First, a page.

Casio is moving up in their Privia line. I've been playing this for several weeks now and it is a joy to play. One of the best Casio upgrade purchases I've made. I'm coming from a Casio WK1630 and this is a huge jump. It took a bit getting used to the weighted keys, since I'm coming from a non-weighted keyboard, but wasn't that hard to. If you're coming from regular piano, you'll have no problem picking this up. The keys are definitely heavier than the PX-330. I've played the Yamaha Arius YDP-181 and they're about the same weight. The different piano sounds are sonically awesome! I use each one for a specific songs I play. Mellow, Bright, Rock, and Classic have distinct sounds with Modern being my favorite. The 128 Polyphony makes this keyboard a beast with long sustaining decay. Pros: Good Price Sounds just as good as a Yamaha Arius YDP-181 Size fits anywhere you want to place it Portable Controls are intuitive Learning curve fast Solid casing Cons: Just nit picking here: slight distortion on right speaker if you put the volume to the max and hit the high E note hard while holding the sustaining pedal. Overall: Buy it now!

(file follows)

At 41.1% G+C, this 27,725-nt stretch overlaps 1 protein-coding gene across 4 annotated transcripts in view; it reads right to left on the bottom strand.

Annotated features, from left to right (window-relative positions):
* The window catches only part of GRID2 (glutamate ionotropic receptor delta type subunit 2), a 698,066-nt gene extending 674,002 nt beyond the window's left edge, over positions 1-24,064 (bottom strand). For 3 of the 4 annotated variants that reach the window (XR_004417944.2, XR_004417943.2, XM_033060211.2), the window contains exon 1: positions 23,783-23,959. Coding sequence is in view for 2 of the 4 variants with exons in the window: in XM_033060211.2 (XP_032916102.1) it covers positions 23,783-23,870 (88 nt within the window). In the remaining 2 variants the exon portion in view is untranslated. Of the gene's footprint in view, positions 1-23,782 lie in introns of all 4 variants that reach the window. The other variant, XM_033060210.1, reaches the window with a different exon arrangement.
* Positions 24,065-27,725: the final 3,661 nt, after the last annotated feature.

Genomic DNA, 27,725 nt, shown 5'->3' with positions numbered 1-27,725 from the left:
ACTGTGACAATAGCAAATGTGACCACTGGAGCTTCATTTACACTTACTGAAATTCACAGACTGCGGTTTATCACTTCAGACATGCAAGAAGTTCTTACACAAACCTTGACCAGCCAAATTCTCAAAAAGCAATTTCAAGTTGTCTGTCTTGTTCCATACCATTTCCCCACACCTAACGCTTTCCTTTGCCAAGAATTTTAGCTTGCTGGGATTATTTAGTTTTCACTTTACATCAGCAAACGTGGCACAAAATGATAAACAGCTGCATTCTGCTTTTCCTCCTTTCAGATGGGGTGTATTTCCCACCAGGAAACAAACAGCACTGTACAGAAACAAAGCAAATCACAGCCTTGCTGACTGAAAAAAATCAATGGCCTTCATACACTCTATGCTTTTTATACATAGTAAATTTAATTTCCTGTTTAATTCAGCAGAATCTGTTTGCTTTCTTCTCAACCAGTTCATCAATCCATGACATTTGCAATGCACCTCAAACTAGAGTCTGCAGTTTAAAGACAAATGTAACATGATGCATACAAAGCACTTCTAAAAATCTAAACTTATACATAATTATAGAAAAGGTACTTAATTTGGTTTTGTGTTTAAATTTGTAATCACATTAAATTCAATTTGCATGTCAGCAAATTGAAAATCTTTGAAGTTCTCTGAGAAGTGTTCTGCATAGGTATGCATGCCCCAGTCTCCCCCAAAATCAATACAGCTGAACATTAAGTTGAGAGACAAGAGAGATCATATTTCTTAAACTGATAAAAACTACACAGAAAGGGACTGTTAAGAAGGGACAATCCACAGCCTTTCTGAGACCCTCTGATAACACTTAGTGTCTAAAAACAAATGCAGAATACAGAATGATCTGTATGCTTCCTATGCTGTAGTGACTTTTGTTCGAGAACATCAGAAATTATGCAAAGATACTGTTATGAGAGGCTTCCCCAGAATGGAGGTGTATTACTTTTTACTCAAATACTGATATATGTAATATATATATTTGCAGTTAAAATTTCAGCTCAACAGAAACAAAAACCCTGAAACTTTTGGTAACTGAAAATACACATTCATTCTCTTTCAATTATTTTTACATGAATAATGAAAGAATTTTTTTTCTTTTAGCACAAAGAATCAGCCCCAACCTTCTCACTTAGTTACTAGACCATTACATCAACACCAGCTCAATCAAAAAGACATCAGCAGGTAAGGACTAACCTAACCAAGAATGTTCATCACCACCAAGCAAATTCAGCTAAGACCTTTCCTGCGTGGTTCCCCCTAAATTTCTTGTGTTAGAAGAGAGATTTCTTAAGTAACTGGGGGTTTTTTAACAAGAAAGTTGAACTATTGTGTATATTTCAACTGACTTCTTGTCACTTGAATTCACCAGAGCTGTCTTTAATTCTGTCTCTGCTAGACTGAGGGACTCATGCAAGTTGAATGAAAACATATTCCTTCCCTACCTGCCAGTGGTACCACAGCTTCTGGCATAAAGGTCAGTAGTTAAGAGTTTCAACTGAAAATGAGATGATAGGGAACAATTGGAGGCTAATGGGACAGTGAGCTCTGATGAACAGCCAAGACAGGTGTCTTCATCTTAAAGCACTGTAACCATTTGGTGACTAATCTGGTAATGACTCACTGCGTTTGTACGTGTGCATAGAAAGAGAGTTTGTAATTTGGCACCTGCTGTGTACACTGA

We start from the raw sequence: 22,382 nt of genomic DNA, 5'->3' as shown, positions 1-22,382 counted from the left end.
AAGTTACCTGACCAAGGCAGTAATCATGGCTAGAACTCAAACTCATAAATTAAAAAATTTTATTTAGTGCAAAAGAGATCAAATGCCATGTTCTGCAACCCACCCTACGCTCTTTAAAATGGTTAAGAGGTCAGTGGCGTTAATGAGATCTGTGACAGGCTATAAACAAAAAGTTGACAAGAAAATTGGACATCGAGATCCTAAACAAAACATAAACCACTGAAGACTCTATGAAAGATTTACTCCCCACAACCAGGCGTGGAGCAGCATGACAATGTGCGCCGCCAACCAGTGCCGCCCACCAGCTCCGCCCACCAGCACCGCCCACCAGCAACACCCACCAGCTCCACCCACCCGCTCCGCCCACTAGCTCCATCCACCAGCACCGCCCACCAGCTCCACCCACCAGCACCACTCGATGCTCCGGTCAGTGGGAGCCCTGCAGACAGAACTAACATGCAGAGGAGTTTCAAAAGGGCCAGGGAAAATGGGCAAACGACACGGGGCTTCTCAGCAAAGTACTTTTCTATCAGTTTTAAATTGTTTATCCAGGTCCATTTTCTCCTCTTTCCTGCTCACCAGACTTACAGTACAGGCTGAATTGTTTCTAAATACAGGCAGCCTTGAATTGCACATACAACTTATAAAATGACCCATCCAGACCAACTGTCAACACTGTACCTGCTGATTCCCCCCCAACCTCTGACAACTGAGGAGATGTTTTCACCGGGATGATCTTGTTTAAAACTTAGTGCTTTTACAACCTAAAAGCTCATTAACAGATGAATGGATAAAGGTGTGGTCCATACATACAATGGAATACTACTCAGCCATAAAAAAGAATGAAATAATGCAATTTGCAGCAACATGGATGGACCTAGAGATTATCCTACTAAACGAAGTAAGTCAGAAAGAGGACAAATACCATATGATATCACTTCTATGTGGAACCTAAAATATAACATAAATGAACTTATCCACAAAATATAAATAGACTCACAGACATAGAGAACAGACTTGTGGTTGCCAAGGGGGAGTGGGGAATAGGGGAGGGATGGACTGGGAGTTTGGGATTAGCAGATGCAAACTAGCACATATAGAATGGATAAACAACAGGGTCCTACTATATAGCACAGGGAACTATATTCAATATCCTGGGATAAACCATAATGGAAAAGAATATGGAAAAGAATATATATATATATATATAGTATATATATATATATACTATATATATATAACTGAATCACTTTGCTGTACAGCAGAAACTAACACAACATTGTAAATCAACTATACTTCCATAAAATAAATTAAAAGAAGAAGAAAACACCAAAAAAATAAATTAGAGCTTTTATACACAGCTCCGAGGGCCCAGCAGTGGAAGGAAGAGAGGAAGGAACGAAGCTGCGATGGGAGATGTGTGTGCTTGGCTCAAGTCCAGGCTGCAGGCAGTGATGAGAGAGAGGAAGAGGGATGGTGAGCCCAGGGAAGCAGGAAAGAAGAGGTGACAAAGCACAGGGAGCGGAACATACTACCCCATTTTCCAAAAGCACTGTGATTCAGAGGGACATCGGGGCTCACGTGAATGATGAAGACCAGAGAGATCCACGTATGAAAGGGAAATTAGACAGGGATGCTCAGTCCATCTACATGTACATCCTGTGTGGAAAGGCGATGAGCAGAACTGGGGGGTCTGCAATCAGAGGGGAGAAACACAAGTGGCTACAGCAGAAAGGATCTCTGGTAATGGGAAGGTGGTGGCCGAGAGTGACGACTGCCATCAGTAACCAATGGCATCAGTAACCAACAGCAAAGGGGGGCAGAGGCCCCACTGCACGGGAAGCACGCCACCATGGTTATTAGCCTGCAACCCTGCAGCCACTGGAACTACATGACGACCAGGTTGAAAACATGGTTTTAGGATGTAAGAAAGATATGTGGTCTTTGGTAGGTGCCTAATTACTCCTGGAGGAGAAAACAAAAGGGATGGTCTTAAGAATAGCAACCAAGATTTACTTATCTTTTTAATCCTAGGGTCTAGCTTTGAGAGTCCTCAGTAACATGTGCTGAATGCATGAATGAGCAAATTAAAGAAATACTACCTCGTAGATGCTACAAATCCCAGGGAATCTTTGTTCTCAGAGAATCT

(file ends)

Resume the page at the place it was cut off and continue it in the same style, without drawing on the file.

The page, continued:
Our product catalog varies by country due to manufacturer restrictions. If you change the Ship-To country, some or all of the items in your cart may not ship to the new destination.